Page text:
Municipal Court Offenses
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Municipal Court Offenses in Ocean County
Disorderly Persons Offenses
In New Jersey, violations of the criminal code are enumerated under Title 2C of the New Jersey Statutes Annotated. Several of these infractions are graded as what are referred to in New Jersey as Non-Indictable or Disorderly Persons Offenses; which are the equivalent of what are more commonly known as misdemeanors. Defendants charged with these types of offenses are subjected to a possible six (6) months in jail, a $1,000.00 fine as well as additional costs and penalties. There also exists what are known as Petty Disorderly Persons Offenses, which are punishable by a maximum of thirty (30) days in jail and up to a $500 fine. A conviction for a Disorderly or Petty Disorderly Persons Offense may also require a probationary term and/or a loss of driving privileges. Regardless of the specific penalties imposed, convictions for these types of offenses in New Jersey will yield a permanent criminal record, and may have serious implications on an individual’s employment, professional licenses and/or military security clearances.
SIMPLE ASSAULT – N.J.S.A. 2C:12-1(a)
Simple Assault is a criminal offense in the state of New Jersey that carries maximum penalties of six (6) months in Jail and up to a $1,000 fine. These matters are handled in the Municipal Court in the Town where the offense took place and are often times part of a Domestic Violence situation involving a spouse, family member or those involved in a dating, co-habitation or shared custody relationship. Simple Assault charges may lead to a permanent criminal record if convicted, with a possibility of Probation. Anger Management classes or some additional forms of Ordered treatment in addition to the penalties mentioned above. Cases involving Domestic Violence are made particularly more complicated when attempting to resolve the matter without pleading to or being found guilty of Simple Assault. Prosecutors will often times need to confer with the Officers involved, the named victims as well as any victim/witness advocates assigned to the particular case prior to any proposed resolution. Simple Assault can be proven if bodily injury results from even the most superficial physical contact causing pain, visible signs injury or discomfort to another party; whether any bodily injury was intended by the actor. N.J.S.A. 2C:12-1(a)(1) states:
A person is guilty of assault if he:
- (1) Attempts to cause or purposely, knowingly or recklessly causes bodily injury to another; or
- (2) Negligently causes bodily injury to another with a deadly weapon; or
- (3) Attempts by physical menace to put another in fear of imminent serious bodily injury.
Many defenses may be available regarding a charge for simple assault, including to not limited to claims for self-defense, defense of another or mutual consent to a fight or scuffle. Certain aspects of these affirmative defenses can aid in the resolution of your matter, but may not lead to a dismissal of charges without further analysis and application to the facts and circumstances surrounding your situation. Call the Law Office of Nicholas A. Moschella, Jr., LLC today for FREE CONSULTATION. Mr. Moschella has handled thousands of Municipal Court matters as both a former Prosecutor, Public Defender and Private Defense Attorney.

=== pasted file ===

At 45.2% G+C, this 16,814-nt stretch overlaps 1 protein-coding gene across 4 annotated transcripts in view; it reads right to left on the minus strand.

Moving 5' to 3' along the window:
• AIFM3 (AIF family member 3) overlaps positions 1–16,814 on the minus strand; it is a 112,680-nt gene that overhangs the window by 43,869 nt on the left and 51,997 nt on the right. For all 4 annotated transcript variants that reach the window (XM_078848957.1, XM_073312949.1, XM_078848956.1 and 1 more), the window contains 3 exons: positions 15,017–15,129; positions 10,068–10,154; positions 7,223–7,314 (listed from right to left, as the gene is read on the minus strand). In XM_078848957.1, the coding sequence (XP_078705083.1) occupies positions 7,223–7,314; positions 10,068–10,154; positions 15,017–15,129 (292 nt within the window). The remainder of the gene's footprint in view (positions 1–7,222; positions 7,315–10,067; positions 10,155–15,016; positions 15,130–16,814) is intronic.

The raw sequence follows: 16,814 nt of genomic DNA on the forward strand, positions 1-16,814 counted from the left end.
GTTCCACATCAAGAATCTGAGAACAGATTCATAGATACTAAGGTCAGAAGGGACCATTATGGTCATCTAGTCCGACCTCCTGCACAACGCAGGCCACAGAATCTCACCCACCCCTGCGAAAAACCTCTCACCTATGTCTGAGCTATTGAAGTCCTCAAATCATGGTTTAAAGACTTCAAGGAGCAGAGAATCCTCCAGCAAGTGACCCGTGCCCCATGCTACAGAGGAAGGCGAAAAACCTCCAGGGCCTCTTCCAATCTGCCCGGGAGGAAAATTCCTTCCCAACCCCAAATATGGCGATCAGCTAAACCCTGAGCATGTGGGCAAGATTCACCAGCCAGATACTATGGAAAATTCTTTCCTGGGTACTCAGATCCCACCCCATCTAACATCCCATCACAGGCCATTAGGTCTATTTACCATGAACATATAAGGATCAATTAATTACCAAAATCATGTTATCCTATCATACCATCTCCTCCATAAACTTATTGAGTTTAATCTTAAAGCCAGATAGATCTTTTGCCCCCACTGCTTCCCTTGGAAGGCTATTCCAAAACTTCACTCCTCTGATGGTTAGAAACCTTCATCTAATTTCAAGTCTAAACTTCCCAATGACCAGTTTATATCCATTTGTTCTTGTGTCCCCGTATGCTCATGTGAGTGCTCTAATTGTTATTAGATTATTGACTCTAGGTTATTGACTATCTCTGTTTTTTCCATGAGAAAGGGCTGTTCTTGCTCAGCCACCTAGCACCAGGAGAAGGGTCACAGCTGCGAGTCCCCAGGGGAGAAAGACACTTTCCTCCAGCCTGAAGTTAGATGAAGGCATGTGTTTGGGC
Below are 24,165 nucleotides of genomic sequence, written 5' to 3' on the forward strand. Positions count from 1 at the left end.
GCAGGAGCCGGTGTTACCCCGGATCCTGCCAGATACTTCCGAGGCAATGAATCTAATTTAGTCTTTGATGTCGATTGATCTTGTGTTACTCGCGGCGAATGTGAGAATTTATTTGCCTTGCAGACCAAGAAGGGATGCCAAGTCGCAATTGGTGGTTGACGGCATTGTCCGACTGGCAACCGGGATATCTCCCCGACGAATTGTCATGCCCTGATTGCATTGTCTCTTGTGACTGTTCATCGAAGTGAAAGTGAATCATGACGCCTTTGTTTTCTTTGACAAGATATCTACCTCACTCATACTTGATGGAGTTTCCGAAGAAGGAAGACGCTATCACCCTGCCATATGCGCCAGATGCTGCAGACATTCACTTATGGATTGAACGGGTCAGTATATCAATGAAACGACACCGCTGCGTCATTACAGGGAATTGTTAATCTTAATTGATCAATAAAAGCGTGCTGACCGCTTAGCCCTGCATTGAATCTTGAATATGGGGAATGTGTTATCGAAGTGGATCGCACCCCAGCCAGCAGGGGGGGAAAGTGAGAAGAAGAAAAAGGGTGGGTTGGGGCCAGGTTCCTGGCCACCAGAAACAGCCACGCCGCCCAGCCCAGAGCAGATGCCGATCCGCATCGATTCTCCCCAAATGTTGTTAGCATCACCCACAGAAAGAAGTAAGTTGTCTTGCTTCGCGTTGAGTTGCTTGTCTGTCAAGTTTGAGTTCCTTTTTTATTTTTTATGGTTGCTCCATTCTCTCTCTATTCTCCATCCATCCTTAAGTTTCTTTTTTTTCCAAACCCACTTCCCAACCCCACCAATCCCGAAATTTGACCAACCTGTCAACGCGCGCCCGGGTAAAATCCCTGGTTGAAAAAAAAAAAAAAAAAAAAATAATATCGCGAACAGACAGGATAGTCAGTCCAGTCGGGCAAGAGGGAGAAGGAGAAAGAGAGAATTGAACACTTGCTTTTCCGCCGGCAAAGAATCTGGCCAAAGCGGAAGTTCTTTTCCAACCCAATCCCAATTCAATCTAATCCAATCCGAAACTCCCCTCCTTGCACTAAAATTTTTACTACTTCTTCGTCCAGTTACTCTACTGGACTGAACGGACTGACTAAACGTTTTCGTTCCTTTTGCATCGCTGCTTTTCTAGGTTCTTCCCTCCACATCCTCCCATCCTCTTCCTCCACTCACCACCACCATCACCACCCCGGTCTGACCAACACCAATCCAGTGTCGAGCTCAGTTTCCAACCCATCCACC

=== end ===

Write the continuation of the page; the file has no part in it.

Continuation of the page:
HARASSMENT – N.J.S.A. 2C:33-4
Except as provided in subsection e., a person commits a petty disorderly persons offense if, with purpose to harass another, he:
- a. Makes, or causes to be made, a communication or communications anonymously or at extremely inconvenient hours, or in offensively coarse language, or any other manner likely to cause annoyance or alarm;
- b. Subjects another to striking, kicking, shoving, or other offensive touching, or threatens to do so; or
- c. Engages in any other course of alarming conduct or of repeatedly committed acts with purpose to alarm or seriously annoy such other person.
A communication under subsection a. may be deemed to have been made either at the place where it originated or at the place where it was received.
- d. (Deleted by amendment, P.L.2001, c.443).
- e. A person commits a crime of the fourth degree if, in committing an offense under this section, he was serving a term of imprisonment or was on parole or probation as the result of a conviction of any indictable offense under the laws of this State, any other state or the United States.
Harassment is generally a Petty Disorderly Offense as stated above, and is punishable by 30 days in the county jail, a $500 fine, possible probation and additional court costs and fees. Harassment is an extremely commonly charged underlying offense in Domestic Violence matters and can be difficult to resolve with the Municipal Prosecutor based upon the alleged victim’s input and involvement in the matter. “Communication” includes any form of verbal, electronic, written, text, social media messaging and/or any of these made by another at your request directed at an individual. The perception of an alleged victim of Harassment is also a factor to be considered and may pose problematic when attempting to explain your intentions as opposed to how something may have been understood. In these types of situations, having an attorney to navigate through the legal arguments available as well as prepare the most effective defense is paramount to your success. As a former Municipal Prosecutor in over 20 towns throughout Ocean and Monmouth Counties, Mr. Moschella is extremely familiar with these matters as well as the courts in which they are handled. Call (732) 930-3482 today for a FREE CONSULTATION with the Law Office of Nicholas A. Moschella, Jr., LLC.